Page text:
8 Replies Latest reply on Feb 26, 2014 11:32 AM by MallieWilliams

# Calculation

Hello guys,

If I have a field called Status and I have a drop down list (ex) Stage 1, Stage 2, Stage 3, Stage 4 and Stage 5 how can I get a count for each stage? If that make sense. I know that there will be another field called count that I need to write a calculation on.

• ###### 1. Re: Calculation

Hello, Mallie.

One way to do this (the bad way, IMHO) would be to insert calculation fields that always evaluate to the value of each status code. Then define self-joining relationships from those fields to your status field. You can then use the Count ( ) function to determine the total.

A better way would be a separate table that contains records for the various status codes. Use a relationship from the status in that table to the status in your main table. Do the Count ( ) field in the status codes table. As a bonus, you can define your drop-down based on the values in the status code table, so if you ever need to add a new status code, everything is already in place to do your metrics.

HTH

Mike

• ###### 2. Re: Calculation

Hey Mike,

I'll try it the second way. I don't understand this part though..As a bonus, you can define your drop-down based on the values in the status code table, so if you ever need to add a new status code, everything is already in place to do your metrics. Shouldn't there still be a calculation done in the Count field? Should a Case () function be done in this field? Due to the different Values. Stage 1, Stage 2 ect.  So say if I'm in the portal and I use  stage 1 in the dropdown list for 3 records I want the count to say 3. If I go to the next portal row and put stage 3 and there are 5 records or rows with Stage 3 the count should be 5.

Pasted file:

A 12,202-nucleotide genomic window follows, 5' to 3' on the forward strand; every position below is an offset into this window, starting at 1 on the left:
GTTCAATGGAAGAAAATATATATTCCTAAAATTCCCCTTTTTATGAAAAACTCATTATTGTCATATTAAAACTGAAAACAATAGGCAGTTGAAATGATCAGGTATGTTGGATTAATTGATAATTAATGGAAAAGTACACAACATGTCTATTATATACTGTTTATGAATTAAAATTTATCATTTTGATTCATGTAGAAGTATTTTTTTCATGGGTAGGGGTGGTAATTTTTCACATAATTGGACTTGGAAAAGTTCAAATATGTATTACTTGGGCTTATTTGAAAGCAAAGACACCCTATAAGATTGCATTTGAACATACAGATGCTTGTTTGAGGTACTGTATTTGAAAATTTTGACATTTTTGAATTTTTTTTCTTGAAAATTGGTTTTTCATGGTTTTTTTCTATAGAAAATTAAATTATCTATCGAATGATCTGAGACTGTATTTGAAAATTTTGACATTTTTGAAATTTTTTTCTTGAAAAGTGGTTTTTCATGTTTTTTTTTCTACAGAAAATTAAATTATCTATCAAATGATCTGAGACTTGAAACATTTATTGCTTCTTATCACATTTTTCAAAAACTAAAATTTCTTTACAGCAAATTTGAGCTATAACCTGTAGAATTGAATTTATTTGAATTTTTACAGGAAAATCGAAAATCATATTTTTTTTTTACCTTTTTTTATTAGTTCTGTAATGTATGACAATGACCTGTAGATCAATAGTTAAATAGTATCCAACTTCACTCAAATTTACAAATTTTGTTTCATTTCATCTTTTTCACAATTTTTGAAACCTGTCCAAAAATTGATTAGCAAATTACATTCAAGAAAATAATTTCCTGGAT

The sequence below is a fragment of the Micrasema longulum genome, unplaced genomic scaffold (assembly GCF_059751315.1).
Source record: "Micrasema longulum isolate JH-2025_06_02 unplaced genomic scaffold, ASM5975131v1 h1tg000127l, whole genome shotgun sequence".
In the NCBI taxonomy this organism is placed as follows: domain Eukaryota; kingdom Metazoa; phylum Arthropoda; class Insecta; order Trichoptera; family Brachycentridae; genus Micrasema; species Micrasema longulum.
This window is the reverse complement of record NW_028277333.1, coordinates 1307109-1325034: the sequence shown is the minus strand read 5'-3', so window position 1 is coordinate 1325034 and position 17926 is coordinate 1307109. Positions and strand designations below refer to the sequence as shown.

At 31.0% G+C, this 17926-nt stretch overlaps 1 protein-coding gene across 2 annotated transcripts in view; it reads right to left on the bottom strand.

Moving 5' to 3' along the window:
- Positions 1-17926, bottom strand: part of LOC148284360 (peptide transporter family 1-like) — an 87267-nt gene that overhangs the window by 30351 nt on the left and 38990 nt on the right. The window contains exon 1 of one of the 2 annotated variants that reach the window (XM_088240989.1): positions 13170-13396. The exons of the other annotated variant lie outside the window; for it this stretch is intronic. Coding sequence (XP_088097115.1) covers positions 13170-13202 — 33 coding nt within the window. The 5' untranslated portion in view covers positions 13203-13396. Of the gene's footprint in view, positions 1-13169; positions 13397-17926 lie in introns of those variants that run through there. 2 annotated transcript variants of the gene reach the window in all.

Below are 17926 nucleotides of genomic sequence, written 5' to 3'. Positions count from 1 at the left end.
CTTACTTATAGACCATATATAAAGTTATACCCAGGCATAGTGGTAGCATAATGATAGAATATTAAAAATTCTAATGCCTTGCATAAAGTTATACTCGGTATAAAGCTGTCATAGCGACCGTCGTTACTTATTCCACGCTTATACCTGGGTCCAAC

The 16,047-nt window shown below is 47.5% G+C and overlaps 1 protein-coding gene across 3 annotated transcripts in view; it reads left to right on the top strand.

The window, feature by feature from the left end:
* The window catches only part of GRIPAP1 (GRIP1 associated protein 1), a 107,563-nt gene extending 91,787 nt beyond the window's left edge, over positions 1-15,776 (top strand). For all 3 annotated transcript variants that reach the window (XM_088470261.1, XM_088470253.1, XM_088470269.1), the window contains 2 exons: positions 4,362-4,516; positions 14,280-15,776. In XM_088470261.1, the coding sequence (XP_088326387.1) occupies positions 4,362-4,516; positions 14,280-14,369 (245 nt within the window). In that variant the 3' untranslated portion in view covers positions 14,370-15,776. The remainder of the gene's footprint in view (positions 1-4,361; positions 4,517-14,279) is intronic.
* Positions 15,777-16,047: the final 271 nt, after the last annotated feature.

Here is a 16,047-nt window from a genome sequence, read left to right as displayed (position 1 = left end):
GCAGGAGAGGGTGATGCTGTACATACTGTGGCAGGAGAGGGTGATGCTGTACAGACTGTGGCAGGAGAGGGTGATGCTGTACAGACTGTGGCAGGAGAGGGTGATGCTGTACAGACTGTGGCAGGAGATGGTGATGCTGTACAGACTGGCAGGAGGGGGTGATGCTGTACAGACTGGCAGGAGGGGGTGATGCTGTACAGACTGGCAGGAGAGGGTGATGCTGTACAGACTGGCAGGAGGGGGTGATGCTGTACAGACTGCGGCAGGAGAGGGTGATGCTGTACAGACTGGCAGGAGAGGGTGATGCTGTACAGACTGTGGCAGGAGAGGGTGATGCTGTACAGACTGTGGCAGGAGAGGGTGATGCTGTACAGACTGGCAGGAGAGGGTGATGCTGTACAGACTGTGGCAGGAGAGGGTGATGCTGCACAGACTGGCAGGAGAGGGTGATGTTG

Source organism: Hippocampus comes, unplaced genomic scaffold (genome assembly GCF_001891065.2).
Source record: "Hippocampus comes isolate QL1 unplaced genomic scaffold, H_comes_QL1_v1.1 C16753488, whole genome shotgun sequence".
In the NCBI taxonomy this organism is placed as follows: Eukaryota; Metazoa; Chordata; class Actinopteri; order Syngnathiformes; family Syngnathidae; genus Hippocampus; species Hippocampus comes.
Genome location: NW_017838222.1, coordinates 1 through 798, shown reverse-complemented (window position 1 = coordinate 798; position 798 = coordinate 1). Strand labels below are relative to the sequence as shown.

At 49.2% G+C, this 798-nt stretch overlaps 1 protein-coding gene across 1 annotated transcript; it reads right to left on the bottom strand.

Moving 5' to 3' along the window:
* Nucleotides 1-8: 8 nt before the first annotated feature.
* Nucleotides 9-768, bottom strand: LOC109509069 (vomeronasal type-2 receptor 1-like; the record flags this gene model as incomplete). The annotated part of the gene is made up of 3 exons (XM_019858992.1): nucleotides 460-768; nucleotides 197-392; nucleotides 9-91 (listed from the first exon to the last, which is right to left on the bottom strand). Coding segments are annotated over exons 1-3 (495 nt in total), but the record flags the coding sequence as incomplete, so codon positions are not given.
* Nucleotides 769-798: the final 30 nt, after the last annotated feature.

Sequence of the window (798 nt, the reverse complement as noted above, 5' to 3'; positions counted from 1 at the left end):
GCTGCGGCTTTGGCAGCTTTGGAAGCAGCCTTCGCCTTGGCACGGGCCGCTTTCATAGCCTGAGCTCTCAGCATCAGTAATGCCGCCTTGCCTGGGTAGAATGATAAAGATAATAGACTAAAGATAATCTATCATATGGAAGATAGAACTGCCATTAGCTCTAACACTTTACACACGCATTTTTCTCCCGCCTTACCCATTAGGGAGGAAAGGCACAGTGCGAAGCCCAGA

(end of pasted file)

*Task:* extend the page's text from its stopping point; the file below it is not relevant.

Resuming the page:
• ###### 3. Re: Calculation

Mike is absolutely right: using a Stages table saves you from having to use (and maybe later adapt) any lengthy Case()s, by giving you the natural place for the count: each Stages record simply counts itself.

1. Your value list will consist of the primaryKey and the statusName fields from the Status table. Should you add another stage, the value list will automatically grow. (And should you decide to rename your stages, then that's no problem, either.)

2. In your other table, instead of using a text value for the status, define a the field as foreign key field for the status and format it with your value list. (If you use a popup, the status name is displayed automatically, while you're actually inserting a key.)

3. Define a relationship from your Status table to the other table, where Status::primaryKey = OtherTable::statusForeignKey, and define a calculation field in Status as Count ( OtherTable::statusForeignKey ) (or another non-empty field, e.g. the primary key field).

• ###### 4. Re: Calculation

Mallie -

Try the attached for an example.

Edit: erolst is correct about using keys. The sample doesn't, because key management is a little more complex. Once you get the basic concept down, follow his advice for using keys instead of the names of the status codes.

• ###### 5. Re: Calculation

So you don't want a total count of Stages, you want to count the different stages that are used in a child/join table records for a record in that other table?

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• ###### 6. Re: Calculation

For each stage I want the total count. So if stage 1 has 3 records in the portal, then the total would be 3. And if stage 2 have 5 records in the portal then the total count would be 5 and so on.

• ###### 7. Re: Calculation

Hey Mike, this file got me on the right track..I will play with what I have now..Thanks!

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• ###### 8. Re: Calculation

Thanks erolst,

I'm on the right track..Thanks for your help again.